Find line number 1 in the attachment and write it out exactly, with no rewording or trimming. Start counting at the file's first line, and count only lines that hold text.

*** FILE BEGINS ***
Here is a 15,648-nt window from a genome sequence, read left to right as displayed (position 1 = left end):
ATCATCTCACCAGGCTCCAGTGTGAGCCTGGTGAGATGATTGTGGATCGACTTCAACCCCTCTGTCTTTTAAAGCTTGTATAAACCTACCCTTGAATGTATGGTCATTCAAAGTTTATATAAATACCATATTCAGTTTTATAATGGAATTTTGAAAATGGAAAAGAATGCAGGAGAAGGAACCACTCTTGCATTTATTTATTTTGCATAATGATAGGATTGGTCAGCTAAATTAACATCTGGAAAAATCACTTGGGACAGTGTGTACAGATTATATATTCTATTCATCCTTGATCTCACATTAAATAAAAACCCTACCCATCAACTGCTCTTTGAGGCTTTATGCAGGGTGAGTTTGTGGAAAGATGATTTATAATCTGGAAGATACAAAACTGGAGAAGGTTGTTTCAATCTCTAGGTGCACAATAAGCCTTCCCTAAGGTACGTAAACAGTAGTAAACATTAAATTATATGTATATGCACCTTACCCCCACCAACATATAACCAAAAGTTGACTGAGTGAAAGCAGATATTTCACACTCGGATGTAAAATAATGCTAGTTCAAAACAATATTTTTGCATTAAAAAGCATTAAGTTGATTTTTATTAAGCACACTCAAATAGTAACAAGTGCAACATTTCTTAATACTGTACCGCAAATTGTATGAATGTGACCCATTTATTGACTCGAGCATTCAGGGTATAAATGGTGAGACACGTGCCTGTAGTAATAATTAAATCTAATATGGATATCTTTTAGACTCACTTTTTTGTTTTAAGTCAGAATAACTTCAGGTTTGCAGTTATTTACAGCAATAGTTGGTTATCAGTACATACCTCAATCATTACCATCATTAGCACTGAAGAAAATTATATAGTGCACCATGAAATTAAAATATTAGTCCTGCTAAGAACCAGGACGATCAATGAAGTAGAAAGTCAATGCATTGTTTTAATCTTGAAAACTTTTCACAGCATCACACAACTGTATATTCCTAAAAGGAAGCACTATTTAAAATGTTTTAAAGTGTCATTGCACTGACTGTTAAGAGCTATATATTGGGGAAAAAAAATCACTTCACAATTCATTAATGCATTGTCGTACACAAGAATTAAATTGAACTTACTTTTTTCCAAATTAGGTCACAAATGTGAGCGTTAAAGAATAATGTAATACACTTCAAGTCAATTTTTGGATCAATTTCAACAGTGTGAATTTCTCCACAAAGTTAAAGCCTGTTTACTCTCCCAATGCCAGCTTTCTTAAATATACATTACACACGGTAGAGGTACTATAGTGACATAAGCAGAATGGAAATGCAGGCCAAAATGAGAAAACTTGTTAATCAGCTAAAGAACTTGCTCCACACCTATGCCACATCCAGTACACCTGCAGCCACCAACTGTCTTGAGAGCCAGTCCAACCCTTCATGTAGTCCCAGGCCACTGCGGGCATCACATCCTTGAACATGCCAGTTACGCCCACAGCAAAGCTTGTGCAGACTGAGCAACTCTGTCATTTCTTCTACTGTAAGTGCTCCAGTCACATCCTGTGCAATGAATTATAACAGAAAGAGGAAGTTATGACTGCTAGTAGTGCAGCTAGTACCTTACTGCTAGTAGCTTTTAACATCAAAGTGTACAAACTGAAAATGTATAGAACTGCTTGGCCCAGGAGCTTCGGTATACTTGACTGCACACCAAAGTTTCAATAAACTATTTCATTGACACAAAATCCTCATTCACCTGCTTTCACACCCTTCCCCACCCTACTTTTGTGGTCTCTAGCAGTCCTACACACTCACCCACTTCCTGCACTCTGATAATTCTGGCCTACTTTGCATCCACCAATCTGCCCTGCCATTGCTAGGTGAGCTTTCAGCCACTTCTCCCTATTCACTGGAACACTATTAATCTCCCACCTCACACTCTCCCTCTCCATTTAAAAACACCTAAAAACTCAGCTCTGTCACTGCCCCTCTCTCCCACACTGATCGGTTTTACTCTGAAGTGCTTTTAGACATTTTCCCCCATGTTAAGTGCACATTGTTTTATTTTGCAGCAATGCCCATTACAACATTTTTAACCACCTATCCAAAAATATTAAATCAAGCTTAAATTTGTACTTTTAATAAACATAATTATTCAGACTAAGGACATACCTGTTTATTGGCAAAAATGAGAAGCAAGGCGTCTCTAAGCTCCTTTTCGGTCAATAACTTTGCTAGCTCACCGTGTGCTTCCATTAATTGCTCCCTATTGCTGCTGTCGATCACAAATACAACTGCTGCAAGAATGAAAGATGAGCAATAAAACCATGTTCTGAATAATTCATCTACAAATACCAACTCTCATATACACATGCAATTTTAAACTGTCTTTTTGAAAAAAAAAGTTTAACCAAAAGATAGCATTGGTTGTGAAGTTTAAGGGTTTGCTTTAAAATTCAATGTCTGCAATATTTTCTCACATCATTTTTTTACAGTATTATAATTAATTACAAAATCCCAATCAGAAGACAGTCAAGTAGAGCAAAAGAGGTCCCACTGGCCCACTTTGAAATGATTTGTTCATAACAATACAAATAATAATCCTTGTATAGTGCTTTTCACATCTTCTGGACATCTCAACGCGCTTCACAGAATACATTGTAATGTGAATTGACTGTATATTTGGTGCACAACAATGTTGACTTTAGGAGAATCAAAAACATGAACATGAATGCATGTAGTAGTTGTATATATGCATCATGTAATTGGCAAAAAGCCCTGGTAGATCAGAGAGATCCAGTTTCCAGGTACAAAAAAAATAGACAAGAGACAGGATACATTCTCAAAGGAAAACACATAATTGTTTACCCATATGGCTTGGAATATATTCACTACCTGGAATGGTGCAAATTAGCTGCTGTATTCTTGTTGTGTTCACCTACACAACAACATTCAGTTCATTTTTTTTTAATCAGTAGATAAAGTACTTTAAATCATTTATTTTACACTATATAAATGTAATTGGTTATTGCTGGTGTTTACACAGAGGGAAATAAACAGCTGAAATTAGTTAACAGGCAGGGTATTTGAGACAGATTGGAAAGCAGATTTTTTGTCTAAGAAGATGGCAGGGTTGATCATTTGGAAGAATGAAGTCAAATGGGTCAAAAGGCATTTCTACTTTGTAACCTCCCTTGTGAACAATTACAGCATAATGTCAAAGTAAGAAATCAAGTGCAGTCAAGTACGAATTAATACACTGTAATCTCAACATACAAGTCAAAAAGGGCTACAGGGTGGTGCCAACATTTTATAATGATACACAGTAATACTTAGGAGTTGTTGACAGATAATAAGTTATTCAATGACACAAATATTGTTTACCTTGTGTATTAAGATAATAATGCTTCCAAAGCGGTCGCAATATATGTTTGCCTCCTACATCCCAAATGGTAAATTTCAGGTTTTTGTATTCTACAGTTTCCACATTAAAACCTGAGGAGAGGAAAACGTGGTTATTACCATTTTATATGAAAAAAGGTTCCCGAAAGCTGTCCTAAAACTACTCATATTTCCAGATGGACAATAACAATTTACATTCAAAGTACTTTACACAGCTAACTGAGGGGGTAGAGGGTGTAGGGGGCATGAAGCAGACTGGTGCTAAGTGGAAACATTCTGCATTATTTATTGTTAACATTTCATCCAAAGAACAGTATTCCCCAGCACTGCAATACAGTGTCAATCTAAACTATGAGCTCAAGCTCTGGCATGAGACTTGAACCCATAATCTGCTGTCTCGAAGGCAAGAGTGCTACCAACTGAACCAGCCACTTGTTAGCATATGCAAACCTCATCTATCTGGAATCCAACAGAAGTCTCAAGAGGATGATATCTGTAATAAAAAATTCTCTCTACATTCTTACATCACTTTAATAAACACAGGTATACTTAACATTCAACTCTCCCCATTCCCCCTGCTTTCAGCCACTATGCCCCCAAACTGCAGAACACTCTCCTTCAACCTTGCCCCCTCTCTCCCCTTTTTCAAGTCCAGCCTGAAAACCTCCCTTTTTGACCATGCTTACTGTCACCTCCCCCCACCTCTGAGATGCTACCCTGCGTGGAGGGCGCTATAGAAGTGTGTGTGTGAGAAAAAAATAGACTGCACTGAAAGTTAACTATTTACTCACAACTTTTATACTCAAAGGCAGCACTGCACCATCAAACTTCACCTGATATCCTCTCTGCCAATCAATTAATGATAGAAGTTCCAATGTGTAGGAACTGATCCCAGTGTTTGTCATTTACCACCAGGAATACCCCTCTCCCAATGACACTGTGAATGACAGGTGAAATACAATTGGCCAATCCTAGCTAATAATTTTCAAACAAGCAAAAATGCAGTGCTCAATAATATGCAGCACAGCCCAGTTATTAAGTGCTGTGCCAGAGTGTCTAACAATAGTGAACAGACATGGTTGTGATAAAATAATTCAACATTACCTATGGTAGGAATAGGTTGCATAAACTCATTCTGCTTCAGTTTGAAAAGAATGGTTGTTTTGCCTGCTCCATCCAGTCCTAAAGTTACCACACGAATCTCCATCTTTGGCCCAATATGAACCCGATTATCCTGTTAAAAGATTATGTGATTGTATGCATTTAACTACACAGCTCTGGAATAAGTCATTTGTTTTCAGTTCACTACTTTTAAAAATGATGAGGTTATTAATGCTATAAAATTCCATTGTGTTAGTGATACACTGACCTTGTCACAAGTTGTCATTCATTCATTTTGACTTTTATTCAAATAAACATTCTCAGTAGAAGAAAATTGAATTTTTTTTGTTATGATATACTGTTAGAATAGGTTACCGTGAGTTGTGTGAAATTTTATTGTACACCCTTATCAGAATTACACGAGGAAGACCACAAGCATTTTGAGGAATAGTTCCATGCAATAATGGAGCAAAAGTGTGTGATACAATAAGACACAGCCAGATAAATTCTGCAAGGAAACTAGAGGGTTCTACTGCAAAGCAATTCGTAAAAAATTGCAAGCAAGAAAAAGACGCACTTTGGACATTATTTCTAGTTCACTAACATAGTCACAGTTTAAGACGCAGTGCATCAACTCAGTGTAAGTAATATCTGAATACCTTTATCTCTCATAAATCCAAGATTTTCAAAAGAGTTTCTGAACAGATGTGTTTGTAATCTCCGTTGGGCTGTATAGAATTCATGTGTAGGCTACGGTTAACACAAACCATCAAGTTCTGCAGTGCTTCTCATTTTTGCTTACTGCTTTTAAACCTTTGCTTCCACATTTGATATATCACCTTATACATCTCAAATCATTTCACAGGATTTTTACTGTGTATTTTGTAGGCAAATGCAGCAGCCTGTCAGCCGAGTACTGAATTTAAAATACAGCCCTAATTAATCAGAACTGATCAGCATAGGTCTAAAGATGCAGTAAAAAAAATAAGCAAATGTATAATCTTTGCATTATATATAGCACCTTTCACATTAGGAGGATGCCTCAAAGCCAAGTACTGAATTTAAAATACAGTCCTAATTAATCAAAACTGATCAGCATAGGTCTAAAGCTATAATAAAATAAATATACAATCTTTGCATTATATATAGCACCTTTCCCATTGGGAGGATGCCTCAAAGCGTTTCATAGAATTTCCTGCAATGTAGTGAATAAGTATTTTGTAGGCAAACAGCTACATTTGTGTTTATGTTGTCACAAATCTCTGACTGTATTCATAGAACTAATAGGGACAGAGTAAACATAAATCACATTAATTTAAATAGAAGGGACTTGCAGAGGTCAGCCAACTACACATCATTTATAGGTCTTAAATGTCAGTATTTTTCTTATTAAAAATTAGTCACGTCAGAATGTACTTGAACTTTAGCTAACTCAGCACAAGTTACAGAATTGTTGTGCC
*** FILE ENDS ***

Here is a 15,648-nt window from a genome sequence, read left to right as displayed (position 1 = left end):